Overall Crime and Safety Situation
U.S. Embassy Juba does not assume responsibility for the professional ability or integrity of the persons or firms appearing in this report. The ACS Unit cannot recommend a particular individual or location and assumes no responsibility for the quality of service provided.
THE U.S. DEPARTMENT OF STATE HAS ASSESSED JUBA AS BEING A CRITICAL-THREAT LOCATION FOR CRIME DIRECTED AT OR AFFECTING OFFICIAL U.S. GOVERNMENT INTERESTS.
Please review OSAC's South Sudan-specific webpage for proprietary analytic reports, Consular Messages, and contact information.
Reliable, official statistics on crime are not available in South Sudan. U.S. Embassy Juba relies on the reporting of the UN, other Embassies, and NGOs to obtain limited statistics/reports of crimes.
Since July 2016, South Sudan has experienced a rise in crime, especially in Juba. This trend can be directly attributed to continued political instability, poor infrastructure, widespread corruption, and a growing economic crisis. Years of civil war, tribal conflict, and political unrest have provided the population with ready access to weapons and the knowledge of how to use them. Gunfire, especially at night, is not uncommon.
Violent crimes (murder, armed robbery, home invasions, cattle raiding, kidnapping). In Juba, the most frequently reported violent crimes include: armed robbery, home invasions, and carjackings. Neighborhoods where government leaders, business professionals, NGO staff, and foreign diplomats reside are not immune from criminal activity. Armed robberies, compound invasions, and carjackings are the most common type of violent crime to affect expatriates. These crimes generally occur during nighttime hours and often involve multiple perpetrators. In 2016, the frequency of such crimes during daylight hours increased due to worsening economic conditions. In some cases, perpetrators wear host nation security service uniforms, carry military weapons, and use the ruse of legitimate check points or official business to stop individuals or gain access to compounds. Those traveling alone or in small groups during late evening hours (especially those walking) are often the target of armed robberies. Home/compound invasions are common, especially in facilities with weak security, poor exterior lighting, and poor access control. Generally, perpetrators do not kill or seriously harm their victims, but the threat/use of force is not uncommon, and attempts to resist perpetrators will often be met with violence. Outside Juba, road ambushes and banditry are fairly common and often involve violence. Traveling in groups while in towns and in multiple cars while outside of towns reduces the chance of being targeted for crimes or harassment.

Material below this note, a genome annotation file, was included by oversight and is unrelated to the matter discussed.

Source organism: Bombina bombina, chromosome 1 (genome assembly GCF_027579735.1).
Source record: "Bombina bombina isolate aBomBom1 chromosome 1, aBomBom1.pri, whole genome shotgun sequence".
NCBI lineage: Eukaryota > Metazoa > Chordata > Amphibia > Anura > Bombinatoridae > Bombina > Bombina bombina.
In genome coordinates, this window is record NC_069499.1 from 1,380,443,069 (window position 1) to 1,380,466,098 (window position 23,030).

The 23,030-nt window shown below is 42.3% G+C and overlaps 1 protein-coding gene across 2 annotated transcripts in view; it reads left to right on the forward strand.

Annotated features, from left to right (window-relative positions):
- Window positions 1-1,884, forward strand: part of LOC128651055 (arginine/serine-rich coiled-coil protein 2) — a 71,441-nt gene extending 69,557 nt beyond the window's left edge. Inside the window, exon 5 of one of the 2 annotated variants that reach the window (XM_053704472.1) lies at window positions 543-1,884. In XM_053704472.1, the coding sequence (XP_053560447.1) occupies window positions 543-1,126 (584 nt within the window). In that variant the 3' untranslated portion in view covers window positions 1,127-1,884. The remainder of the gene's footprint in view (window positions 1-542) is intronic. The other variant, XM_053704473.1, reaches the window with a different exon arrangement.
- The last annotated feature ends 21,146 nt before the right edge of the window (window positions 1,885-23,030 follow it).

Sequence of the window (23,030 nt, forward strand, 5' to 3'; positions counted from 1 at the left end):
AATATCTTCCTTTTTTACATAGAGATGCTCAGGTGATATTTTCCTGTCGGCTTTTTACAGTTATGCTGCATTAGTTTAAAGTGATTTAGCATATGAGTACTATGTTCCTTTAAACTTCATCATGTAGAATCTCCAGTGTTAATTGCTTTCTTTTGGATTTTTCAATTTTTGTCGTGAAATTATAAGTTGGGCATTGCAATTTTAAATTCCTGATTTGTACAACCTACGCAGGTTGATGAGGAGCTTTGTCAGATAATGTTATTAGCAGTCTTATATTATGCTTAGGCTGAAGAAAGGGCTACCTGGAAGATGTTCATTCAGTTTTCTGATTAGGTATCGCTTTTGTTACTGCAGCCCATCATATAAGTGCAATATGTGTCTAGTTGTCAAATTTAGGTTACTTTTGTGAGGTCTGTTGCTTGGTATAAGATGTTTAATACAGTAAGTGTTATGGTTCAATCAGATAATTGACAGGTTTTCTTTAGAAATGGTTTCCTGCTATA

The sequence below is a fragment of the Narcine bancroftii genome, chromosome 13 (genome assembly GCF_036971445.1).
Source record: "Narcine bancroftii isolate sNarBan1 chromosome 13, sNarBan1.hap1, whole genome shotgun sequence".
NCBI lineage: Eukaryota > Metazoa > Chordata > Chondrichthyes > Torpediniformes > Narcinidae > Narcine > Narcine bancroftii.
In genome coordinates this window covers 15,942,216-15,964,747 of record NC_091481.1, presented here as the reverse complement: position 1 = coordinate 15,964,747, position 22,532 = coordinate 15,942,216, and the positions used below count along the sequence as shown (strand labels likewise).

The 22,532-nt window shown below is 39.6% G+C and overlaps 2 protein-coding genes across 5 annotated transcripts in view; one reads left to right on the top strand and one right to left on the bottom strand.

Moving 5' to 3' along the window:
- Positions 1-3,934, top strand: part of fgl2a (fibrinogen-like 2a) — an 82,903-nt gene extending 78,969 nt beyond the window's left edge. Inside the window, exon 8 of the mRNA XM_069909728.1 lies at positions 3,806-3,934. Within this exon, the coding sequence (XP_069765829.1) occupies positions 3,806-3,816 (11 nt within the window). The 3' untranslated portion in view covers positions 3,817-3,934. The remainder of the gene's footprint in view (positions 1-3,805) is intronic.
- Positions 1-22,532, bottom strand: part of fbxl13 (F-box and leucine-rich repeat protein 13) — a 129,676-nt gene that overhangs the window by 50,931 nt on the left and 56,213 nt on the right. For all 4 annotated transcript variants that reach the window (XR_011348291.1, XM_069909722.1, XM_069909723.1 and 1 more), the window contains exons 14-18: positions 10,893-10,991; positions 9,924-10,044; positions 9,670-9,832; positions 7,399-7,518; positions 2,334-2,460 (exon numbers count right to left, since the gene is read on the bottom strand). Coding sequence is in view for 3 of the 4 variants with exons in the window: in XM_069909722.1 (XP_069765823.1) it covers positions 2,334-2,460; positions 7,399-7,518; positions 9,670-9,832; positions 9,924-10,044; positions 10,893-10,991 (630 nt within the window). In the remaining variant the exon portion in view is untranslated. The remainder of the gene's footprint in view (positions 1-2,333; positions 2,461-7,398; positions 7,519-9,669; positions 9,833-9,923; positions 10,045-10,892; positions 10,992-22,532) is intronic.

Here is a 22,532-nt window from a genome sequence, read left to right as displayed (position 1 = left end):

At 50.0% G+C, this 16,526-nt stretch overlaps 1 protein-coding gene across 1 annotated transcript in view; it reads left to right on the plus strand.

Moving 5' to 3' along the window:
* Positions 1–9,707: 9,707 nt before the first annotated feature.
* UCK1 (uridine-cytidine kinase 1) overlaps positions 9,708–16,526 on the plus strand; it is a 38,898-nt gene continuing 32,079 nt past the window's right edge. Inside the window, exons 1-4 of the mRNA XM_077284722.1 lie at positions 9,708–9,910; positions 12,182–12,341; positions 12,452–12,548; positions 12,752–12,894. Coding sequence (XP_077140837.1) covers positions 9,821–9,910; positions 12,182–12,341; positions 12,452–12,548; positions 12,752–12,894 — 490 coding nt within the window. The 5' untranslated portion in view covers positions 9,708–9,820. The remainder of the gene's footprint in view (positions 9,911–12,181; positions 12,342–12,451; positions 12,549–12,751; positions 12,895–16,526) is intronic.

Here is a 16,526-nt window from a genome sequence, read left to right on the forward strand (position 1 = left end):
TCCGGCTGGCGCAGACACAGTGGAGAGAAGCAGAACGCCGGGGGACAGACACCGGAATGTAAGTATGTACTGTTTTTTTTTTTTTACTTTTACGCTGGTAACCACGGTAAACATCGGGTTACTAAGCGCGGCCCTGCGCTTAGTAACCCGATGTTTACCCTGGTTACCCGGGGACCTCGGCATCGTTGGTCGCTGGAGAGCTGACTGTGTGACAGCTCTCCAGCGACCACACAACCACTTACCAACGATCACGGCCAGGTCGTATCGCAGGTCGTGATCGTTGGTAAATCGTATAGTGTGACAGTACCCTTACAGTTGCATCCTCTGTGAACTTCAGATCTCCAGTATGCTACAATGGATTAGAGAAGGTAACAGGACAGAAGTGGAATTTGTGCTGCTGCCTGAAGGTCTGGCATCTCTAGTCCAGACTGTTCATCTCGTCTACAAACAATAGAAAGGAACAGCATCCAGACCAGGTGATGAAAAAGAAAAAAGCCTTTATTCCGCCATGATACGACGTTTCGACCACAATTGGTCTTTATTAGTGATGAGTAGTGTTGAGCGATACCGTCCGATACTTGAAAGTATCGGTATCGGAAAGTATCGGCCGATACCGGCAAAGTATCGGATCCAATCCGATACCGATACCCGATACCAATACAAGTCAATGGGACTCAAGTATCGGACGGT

Non-violent petty theft and fraud are pervasive throughout South Sudan and are usually committed against targets of opportunity. These crimes include pickpocketing, theft of items from vehicles, and fraudulent currency exchanges. Drive-by muggings are another common occurrence. Individuals are advised to carry items on the side of the body away from the traffic. Reported incidents indicate that thefts usually occur near restaurants, banks, and other high-traffic areas.
Public areas (open markets, recreational areas) should be avoided at night. Large crowds are known to gather there and with limited lighting, petty theft and other crimes of opportunity are rife.
Other Areas of Concern
The ability of the U.S. Embassy to provide services in emergency situations to U.S. citizens outside of Juba is extremely limited and dependent on security and seasonal conditions.